It is expected that construction of the blast simulator will be complete by then end of 2004, and research will begin by early 2005. The blast simulator is an extension of the UCSD Powell Structural Research Laboratories, and is located at a field station eight miles east of the UCSD campus at Camp Elliott.   Also under construction at the field station is the Large High Performance (LHP) Outdoor Shake Table, which will be the world’s first outdoor shake table. This facility is funded through the National Science Foundation’s George E. Brown Jr. Network for Earthquake Engineering Simulation.  A Soil Foundation-Structure Interaction (SFSI) Facility funded by the California Department of Transportation (Caltrans) is located adjacent to the shake table.  

Support for the new field station is also being provided by structural engineering firms and associations throughout the United States. Forty-one organizations have contributed $1 million towards to UCSD for the new facilities.

The TSWG contract builds on UCSD research that has been ongoing since 1998 to apply earthquake retrofit techniques to harden buildings against bomb blasts. A series of full-scale explosive tests have yielded dramatic results, showing that load-bearing columns wrapped with UCSD carbon composite overlays can withstand the impact of bomb blasts with little structural damage. Since the testing began, several embassies and military installations have been retrofitted with UCSD's overlay technology. Another UCSD seismic retrofit technique – placing steel jackets around concrete columns – has also proven successful in hardening buildings against bomb blasts in the test series.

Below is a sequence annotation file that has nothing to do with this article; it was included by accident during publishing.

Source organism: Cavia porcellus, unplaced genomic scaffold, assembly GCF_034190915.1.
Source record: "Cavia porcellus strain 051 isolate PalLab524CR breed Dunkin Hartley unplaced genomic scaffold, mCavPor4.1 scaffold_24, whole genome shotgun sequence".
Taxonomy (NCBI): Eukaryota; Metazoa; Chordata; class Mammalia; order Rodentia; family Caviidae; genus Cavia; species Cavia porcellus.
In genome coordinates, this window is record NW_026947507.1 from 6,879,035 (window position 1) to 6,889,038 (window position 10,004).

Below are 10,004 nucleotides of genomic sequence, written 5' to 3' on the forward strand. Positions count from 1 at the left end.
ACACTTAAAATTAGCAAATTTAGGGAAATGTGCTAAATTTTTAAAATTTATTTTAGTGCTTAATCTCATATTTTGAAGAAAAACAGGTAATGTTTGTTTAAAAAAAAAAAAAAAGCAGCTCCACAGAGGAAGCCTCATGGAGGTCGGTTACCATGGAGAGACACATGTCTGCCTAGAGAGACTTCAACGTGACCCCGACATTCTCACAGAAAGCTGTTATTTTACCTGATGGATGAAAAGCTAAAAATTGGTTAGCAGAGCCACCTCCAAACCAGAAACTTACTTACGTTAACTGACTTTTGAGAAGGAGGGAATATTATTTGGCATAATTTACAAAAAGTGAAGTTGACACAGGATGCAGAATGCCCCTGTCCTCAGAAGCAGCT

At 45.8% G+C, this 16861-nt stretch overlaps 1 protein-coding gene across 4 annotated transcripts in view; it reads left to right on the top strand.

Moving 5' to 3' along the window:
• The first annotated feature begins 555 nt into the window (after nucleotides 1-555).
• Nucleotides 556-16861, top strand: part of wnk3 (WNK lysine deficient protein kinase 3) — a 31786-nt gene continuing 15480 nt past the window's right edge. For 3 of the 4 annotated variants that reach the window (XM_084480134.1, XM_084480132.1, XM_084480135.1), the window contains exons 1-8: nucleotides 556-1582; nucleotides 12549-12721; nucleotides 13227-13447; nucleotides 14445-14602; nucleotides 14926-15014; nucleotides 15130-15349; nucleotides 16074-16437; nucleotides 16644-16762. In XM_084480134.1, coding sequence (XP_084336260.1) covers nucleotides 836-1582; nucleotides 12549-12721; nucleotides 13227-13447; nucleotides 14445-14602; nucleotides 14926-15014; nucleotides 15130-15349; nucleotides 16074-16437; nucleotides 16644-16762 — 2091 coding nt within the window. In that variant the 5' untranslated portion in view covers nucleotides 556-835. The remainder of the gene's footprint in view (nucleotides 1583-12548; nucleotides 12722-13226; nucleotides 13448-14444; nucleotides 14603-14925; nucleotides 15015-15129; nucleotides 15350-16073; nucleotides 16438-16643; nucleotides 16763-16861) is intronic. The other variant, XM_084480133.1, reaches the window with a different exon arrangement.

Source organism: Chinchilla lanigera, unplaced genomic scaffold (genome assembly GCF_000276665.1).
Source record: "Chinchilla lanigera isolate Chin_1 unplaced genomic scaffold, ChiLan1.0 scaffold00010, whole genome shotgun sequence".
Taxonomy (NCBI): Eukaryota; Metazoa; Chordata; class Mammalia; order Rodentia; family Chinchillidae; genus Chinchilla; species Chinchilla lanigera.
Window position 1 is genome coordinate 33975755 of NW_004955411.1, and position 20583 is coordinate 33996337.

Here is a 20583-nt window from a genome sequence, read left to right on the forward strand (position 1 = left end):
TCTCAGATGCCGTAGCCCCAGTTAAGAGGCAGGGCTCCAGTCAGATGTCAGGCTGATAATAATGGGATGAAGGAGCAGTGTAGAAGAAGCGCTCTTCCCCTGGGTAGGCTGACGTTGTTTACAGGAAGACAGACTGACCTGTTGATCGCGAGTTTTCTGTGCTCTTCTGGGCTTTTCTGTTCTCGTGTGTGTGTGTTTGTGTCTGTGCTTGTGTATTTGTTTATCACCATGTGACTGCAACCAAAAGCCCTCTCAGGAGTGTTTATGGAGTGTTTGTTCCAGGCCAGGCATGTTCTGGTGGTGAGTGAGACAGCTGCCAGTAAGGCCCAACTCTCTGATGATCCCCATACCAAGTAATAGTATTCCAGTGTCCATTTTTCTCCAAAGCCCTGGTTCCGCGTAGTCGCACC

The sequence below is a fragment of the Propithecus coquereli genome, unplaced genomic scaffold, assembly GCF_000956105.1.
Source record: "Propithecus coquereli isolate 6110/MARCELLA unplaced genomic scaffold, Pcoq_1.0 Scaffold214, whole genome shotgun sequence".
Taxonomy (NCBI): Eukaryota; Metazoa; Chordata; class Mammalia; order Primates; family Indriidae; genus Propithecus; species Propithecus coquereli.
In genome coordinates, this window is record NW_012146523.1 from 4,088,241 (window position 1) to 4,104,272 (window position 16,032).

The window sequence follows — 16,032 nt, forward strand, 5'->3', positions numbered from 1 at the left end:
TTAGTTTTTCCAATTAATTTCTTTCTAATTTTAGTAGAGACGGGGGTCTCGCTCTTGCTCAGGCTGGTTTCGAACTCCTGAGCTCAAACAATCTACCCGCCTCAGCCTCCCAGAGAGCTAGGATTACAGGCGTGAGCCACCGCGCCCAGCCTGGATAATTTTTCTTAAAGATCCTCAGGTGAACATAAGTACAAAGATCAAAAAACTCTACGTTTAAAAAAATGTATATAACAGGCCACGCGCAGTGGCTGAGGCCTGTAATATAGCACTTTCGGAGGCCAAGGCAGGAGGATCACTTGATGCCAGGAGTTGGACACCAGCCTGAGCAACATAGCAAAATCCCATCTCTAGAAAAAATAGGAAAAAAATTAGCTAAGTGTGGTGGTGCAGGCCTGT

“These technologies mitigate damage to buildings by confining and containing concrete in load-bearing columns. We're actually strengthening columns so that they can take large structural deformations such as bending or swaying without collapsing,” says Seible. “Also, concrete is brittle and can break apart in an explosion, but when we wrap it with these materials we can contain the concrete for the short duration of the shock wave.”

Seible says the team will continue to refine the steel jacket and carbon overlay techniques for blast mitigation through experiments in the new simulator, and will also address another challenge: how to strengthen walls and floors, as well as non-structural elements such as curtain walls and infill walls, so that they can move during a blast without causing buildings to collapse.

The Charles Lee Powell Structural Research Laboratories are operated by the UCSD Jacobs School 's Department of Structural Engineering. The Powell Labs are world-renowned for testing large-scale structural systems. Existing facilities include the Seismic Response Modification Device Testing Facility with a 16 ft. by 12 ft., six-degree-of-freedom shake table designed to test new technologies to retrofit the state's longest span bridges; the Structural Systems Laboratory for testing of buildings up to five stories tall and bridges up to 120 ft. long; and the Structural Components Laboratory which includes a 65 ft. long reaction wall for side-by-side testing of full- or large-scale components and a 16 ft. by 10 ft. uni-axial shake table.